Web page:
Blepharitis is an ophthalmic condition characterized by eyelid inflammation, which can be acute or chronic.

The common ocular condition accounts for an expanding percentage of primary care medical visits.1 Although blepharitis does not typically result in blindness, left intreated, it has can cause corneal neovascularization and ulceration, keratopathy, and permanent alterations in eyelid morphology.2 The pathophysiology is thought to stem from a bacterial infection, dermatologic conditions such as rosacea and seborrheic dermatitis, or a problem with the oil glands near the base of the eyelids.3 Common clinical presentation includes burning and/or itching of the eyelid margins and/or conjunctival irritation with lacrimation, photosensitivity, or the sensation of a foreign body.2,3

Blepharitis is classified into 2 types, according to the American Optometric Association.2 Anterior blepharitis affects the outside front of the eyelid, where the eyelashes are attached. The 2 most common causes of anterior blepharitis are bacteria (Staphylococcus) and scalp dandruff.2 Posterior blepharitis affects the inner eyelid and is caused by problems with the oil (meibomian) glands in this area. Two dermatologic disorders can cause this form of blepharitis: acne rosacea, which leads to erythema, and seborrheic dermatitis.2

Self-treatable ophthalmic disorders primarily affect the eyelids, but it is important that patients always seek medical guidance to determine if an infection is present and rule out a more complicated condition or disorder.4 Pharmacists can assess if self-treatment is appropriate, direct patients to seek further medical care when warranted, and provide information about blepharitis. They can also educate patients about eyelid hygiene, including related nonprescription products, and the numerous OTC artificial tear products that may provide symptomatic relief.

PRACTICING PROPER EYELID HYGIENE
Even with successful treatment, blepharitis may recur. Treatment depends on the severity and type of blepharitis, and some cases require more complex regimens. Blepharitis rarely disappears completely.5,6 Proper eyelid hygiene is the foundation of treatment and is effective in most cases.3

For a bacterial infection that does not respond to eyelid hygiene, a prescription topical antibiotic ointment may be warranted.5 A severe case may call for an oral antibiotic and a short course of a steroid.3,5 Because most blepharitis cases are chronic, patients need to follow a good hygiene regimen to prevent recurrence. Recommended measures include:2,3,5
  • Adhere to prescribed therapy that may include antibiotic, antiviral, or steroid medications, depending on the severity and type of blepharitis.
  • Apply a warm, wet compress to the eye for 5 to 10 minutes to dilate the meibomian glands and soften eyelid debris and oils.
  • Gently scrub the eyelids with a mixture of a nonirritating shampoo and water or an OTC lid cleanser.
  • Massage the eyelid margins to express oils from the meibomian glands.
  • Perform eyelid hygiene 2 to 4 times a day during symptomatic exacerbations of blepharitis.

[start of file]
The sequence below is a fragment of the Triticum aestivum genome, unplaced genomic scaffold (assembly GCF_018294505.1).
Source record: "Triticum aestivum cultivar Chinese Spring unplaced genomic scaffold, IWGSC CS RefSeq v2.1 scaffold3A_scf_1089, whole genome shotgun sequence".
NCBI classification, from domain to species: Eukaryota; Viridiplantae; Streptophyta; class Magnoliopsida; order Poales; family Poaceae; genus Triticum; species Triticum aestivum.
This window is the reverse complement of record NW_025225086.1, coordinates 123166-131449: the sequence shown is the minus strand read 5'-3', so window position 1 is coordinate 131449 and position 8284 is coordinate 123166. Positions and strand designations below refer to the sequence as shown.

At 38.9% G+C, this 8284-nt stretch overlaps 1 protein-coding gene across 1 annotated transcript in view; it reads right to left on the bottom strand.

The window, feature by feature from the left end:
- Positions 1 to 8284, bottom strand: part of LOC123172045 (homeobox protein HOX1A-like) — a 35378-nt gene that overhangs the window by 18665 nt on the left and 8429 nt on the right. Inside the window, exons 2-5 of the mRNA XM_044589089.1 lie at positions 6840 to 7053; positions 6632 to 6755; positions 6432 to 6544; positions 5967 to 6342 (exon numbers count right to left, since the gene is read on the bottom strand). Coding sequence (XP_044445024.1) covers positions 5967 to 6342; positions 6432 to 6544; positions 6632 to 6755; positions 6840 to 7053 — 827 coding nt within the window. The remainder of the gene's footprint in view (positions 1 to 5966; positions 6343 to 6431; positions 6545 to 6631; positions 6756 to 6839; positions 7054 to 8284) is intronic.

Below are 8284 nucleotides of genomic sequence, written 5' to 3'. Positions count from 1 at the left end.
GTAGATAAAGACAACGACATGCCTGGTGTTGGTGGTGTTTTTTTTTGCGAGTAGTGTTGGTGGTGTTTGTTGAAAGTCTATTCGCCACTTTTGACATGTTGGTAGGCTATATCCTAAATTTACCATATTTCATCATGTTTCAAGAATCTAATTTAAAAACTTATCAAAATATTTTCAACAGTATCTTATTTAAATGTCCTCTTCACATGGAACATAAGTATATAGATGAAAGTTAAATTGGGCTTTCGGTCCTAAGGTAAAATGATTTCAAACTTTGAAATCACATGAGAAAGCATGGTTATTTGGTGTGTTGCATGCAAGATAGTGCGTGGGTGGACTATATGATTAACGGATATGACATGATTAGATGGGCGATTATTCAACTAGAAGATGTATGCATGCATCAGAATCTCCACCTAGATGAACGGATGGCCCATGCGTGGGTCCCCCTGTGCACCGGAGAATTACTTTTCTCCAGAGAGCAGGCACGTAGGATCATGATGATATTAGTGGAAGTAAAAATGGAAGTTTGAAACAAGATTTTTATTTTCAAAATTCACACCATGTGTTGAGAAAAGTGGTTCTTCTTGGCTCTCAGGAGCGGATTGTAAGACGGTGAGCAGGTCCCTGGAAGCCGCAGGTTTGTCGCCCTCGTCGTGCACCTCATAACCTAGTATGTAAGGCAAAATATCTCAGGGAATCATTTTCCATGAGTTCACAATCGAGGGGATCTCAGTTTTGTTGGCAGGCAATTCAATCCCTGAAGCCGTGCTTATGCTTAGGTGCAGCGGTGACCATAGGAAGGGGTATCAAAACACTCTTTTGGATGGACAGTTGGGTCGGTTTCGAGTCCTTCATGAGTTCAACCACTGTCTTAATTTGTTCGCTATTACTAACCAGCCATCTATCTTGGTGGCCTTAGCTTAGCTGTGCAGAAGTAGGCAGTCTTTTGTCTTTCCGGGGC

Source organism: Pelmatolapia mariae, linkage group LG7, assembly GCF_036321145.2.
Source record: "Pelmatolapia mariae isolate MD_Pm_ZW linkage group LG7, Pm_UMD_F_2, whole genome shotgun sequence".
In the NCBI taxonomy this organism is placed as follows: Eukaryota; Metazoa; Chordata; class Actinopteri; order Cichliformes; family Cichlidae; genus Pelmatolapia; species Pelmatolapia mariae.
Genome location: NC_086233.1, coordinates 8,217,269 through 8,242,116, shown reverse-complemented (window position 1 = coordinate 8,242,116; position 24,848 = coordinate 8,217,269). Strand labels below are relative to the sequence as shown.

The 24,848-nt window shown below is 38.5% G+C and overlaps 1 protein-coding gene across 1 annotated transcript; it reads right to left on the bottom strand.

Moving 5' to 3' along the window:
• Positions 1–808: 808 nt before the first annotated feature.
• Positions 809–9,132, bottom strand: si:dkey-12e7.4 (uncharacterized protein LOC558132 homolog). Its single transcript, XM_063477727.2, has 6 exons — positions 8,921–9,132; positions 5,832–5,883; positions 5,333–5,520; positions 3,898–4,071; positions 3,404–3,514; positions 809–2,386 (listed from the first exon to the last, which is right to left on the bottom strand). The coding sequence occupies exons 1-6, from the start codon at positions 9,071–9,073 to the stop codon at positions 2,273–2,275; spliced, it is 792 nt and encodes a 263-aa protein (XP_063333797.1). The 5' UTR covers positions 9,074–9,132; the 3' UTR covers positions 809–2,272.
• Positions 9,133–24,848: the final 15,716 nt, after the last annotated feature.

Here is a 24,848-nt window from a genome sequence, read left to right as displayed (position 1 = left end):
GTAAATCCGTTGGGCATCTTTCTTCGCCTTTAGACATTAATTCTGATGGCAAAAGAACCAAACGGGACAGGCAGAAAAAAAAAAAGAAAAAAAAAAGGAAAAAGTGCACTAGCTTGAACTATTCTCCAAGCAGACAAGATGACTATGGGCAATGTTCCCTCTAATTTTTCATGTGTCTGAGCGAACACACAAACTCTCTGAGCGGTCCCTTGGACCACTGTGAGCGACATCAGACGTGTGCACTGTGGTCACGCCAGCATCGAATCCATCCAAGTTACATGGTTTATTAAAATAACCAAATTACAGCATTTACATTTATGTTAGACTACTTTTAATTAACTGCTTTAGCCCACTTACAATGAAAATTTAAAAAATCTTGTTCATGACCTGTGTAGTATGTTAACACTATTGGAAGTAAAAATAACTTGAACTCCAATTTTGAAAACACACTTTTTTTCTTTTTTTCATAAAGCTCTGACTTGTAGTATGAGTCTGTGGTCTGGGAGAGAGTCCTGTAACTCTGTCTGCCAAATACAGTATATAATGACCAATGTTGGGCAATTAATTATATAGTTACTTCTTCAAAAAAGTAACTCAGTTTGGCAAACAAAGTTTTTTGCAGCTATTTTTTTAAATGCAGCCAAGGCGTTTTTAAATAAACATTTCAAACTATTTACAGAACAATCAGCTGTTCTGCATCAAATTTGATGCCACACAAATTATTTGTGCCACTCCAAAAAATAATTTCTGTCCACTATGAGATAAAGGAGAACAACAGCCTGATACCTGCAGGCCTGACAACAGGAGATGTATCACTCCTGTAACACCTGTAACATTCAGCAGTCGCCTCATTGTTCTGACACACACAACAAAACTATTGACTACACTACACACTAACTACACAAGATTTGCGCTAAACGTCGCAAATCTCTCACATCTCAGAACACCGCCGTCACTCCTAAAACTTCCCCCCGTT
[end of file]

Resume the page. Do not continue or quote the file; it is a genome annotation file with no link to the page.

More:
• Limit or stop the use of eye makeup to make practicing good hygiene easier.
  • Temporarily discontinue wearing contact lenses during treatment.
  • Use artificial lubricating ointments or tear solutions if recommended by an eye specialist.
  • Maintain a lid-hygiene regimen for chronic blepharitis to avoid recurrence of irritating symptoms.

PREVENTING COMPLICATIONS
As frontline health care providers, pharmacists can educate patients about recommended preventive measures and self-care for blepharitis. They can also encourage and remind patients to consult with eye care professionals to confirm diagnosis and for recurring and severe episodes, including those that show signs of infection, to get further treatment to avoid complications.



PATIENT EDUCATION RESOURCES
American Academy of Ophthalmology: aao.org/eye-health/diseases/ what-is-blepharitis
Mayo Clinic: mayoclinic.org/diseases-conditions/blepharitis/symptoms- causes/syc-20370141
National Eye Institute: nei.nih.gov/learn-about-eye-health/eye-conditions- and-diseases/blepharitis
 
Yvette C. Terrie, BSPharm, RPh, is a consulting pharmacist and a medical writer in Haymarket, Virginia.


REFERENCES
  1. Putnam CM. Diagnosis and management of blepharitis: an optometrist’s perspective. Clin Optom. 2016;8:71-78. doi:10.2147/OPTO.S84795
  2. Blepharitis. American Optometric Association. Accessed March 10. 2020. https://www. aoa.org/patients-and-public/eye-and-vision-problems/glossary-of-eye-and-vision-conditions/ blepharitis
  3. Eberhardt M, Rammohan G. Blepharitis. National Center for Biotechnology Information. Updated September 8, 2019. Accessed March 10, 2020. https://www.ncbi.nlm.nih.gov/books/ NBK459305/
  4. Fiscella R, Jensen M. Ophthalmic disorders. In: Krinsky DL, Ferreri SP, Hemstreet B, et al, eds. Handbook of Nonprescription Drugs: An Interactive Approach to Self-Care. 19th ed. American Pharmacists Association; 2017:217-230.
  5. Garrity J. Blepharitis. Merck Manuals. Updated May 2019. Accessed March 10, 2020. https:// www.merckmanuals.com/professional/eye-disorders/eyelid-and-lacrimal-disorders/blepharitis
  6. Blepharitis. National Eye Institute. Updated July 2, 2019. Accessed March 11, 2020. https:// www.nei.nih.gov/learn-about-eye-health/eye-conditions-and-diseases/blepharitis